BDS Founder Accepts U.S. Peace Prize at Yale, Sparking Controversy

Yale distances itself from students' decision to give Barghouti the Gandhi Peace Award; Israel approved overseas trip amid tax fraud investigation against him

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Omar Barghouti listens during an interview with the Associated Press in the West Bank city of Ramallah, Tuesday, May 10, 2016.
Omar Barghouti listens during an interview with the Associated Press in the West Bank city of Ramallah, Tuesday, May 10, 2016.Credit: Nasser Nasser, AP

Omar Barghouti, co-founder of the boycott, divestment and sanctions movement, flew to the U.S. to accept a prize at Yale University from a Connecticut peace group on Sunday, sparking controversy and prompting the prestigious university to distance itself from the award.

>> Freed to travel to U.S., BDS founder blasts 'colonizing' Israeli Jews>>

The journey was made possible after the Israel Tax Authority let Barghouti travel to the United States to accept the prize, despite the cofounder of the BDS movement being under investigation in Israel for suspected tax evasion.

The Gandhi Peace Award was presented to Barghouti by Promoting Enduring Peace (PEP), in a ceremony held on the Yale University campus in New Haven, Connecticut, alongside his co-winner, political activist Ralph Nader.

Barghouti was being honored for his political activism and advocacy on behalf of Palestinians. He is the co-founder of both the Palestinian Campaign for the Academic and Cultural Boycott of Israel (PACBI) and the BDS movement.

PEP said in a statement it was “delighted” Barghouti had been “able to come to the United States to accept this well-deserved award for his leadership in the nonviolent struggle for Palestinian human rights.”

In a ceremony cosponsored by the Yale Chapter of Students for Justice in Palestine, Barghouti received his prize from Rebecca Vilkomerson, the executive director of Jewish Voice for Peace.

Together with honoring Barghouti, the group has advocated for his cause, sponsoring an online petition calling on the Israeli government “to drop the gag order on the case for which he was arrested, dismiss charges against Omar Barghouti and to restore his permission to travel abroad and to return to his home.”

The petition’s background statement says, “Given the history of threats against BDS and Omar Barghouti personally, the assumption should be that the Israeli government is making good on its threat to eliminate Palestinian BDS activists, starting with Omar Barghouti. This appears to be political persecution.”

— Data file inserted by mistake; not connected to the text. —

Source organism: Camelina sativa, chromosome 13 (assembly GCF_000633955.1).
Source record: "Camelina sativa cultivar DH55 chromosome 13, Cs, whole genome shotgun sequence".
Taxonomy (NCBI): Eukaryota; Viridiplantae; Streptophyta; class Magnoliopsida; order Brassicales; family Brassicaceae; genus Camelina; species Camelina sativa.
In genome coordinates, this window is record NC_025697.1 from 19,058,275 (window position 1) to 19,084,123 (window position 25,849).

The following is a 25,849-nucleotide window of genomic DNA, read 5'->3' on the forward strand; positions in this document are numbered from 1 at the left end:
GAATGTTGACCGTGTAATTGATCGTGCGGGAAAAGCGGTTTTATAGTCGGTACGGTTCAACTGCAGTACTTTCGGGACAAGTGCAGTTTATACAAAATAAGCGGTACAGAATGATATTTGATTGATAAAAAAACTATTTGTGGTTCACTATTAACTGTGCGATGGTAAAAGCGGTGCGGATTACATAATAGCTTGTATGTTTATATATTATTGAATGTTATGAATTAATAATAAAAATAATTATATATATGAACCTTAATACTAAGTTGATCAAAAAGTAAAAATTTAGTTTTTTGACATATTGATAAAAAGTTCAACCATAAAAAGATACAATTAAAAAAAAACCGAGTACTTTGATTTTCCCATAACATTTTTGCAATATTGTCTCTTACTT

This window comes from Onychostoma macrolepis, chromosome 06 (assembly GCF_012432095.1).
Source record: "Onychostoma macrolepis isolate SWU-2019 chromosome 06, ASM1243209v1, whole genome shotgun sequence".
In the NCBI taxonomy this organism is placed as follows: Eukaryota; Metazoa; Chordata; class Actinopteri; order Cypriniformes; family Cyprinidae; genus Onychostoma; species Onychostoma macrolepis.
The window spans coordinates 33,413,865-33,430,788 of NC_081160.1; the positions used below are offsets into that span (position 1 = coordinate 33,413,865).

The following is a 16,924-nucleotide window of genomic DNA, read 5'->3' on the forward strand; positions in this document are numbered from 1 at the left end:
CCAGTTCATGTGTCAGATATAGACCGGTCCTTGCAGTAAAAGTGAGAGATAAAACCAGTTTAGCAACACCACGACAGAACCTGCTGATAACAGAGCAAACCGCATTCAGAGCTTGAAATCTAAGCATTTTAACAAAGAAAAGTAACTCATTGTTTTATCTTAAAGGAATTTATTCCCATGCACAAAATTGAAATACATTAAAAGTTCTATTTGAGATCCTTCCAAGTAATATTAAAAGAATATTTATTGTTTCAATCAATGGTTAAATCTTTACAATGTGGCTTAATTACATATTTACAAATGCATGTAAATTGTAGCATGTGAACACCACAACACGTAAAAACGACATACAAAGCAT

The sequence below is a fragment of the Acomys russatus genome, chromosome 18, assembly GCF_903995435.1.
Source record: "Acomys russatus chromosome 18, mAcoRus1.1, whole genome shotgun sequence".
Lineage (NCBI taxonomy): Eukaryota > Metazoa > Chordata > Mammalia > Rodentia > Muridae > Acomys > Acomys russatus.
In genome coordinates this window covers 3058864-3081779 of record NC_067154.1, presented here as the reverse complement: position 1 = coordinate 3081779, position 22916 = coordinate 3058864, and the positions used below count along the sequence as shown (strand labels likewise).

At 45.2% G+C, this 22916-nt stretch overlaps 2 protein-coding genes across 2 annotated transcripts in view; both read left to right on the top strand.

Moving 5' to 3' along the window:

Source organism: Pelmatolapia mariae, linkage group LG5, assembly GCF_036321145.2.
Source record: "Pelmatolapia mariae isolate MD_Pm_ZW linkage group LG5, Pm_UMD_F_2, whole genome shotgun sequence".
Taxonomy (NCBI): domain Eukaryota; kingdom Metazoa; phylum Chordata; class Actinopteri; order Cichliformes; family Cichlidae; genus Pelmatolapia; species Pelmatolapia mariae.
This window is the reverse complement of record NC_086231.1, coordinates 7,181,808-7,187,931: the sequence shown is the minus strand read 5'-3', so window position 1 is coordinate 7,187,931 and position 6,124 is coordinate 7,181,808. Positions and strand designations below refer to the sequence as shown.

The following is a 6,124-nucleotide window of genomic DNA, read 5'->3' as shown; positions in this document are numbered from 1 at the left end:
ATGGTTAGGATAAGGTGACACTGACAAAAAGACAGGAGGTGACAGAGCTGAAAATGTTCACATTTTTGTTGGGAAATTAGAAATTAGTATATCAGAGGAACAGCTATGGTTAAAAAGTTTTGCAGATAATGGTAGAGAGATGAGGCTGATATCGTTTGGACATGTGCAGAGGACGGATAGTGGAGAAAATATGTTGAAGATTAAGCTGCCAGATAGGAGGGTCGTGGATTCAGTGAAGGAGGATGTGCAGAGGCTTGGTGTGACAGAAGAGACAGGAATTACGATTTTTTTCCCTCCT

Reflecting the controversial nature of the BDS cause on campus, Yale University officially distanced itself from the ceremony that took place in its Sheffield-Sterling-Strathcona Hall.

According to a statement by the university published in the New Haven Register, “A student organization reserved space for the awarding of the Gandhi prize, which is given by an organization not affiliated with Yale. Yale honors requests by our community to invite speakers and groups to campus in accordance with our academic mission of fostering the free exchange of ideas. Views expressed at these events are those of the individuals involved and do not represent the views of the university as a whole.”

Barghouti is under investigation in Israel for suspected tax evasion and had been forbidden to leave the country pending the resolution of his investigation.

Barghouti was arrested by the Israel Tax Authority in March, on suspicion of tax evasion on 700,000 shekels ($192,000) of unreported income.

According to the authority, he had failed to report 10 years’ worth of income from his company. Barghouti is an executive at a Ramallah-based firm called National Computing Resources, which markets automated teller machines and other equipment to the Palestinian Authority.

The authority also suspects Barghouti of failing to declare money he may have been paid for lectures around the world.

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